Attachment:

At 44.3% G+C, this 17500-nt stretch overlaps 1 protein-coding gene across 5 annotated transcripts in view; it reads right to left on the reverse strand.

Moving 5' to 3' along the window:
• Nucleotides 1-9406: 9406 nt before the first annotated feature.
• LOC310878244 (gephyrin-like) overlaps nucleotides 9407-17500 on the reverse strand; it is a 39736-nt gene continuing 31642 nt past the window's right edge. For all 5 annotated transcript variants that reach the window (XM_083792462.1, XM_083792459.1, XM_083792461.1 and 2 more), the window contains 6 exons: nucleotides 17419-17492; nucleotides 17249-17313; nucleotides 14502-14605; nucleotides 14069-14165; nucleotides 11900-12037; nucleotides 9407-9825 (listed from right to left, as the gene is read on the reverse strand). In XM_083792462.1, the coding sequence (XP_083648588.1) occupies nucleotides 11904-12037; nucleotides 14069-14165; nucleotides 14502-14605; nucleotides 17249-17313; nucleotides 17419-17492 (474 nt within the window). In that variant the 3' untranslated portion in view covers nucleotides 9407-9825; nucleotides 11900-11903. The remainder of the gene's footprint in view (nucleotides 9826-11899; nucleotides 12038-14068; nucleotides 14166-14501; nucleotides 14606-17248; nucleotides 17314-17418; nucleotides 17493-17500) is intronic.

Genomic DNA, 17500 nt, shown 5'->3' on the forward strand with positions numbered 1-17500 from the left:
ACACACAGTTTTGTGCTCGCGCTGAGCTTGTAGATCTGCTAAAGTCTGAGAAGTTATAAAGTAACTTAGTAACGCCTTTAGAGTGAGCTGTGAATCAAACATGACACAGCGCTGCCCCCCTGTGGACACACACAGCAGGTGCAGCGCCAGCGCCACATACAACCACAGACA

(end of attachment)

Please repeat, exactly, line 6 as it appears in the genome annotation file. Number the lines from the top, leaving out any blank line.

ACACACAGTTTTGTGCTCGCGCTGAGCTTGTAGATCTGCTAAAGTCTGAGAAGTTATAAAGTAACTTAGTAACGCCTTTAGAGTGAGCTGTGAATCAAACATGACACAGCGCTGCCCCCCTGTGGACACACACAGCAGGTGCAGCGCCAGCGCCACATACAACCACAGACA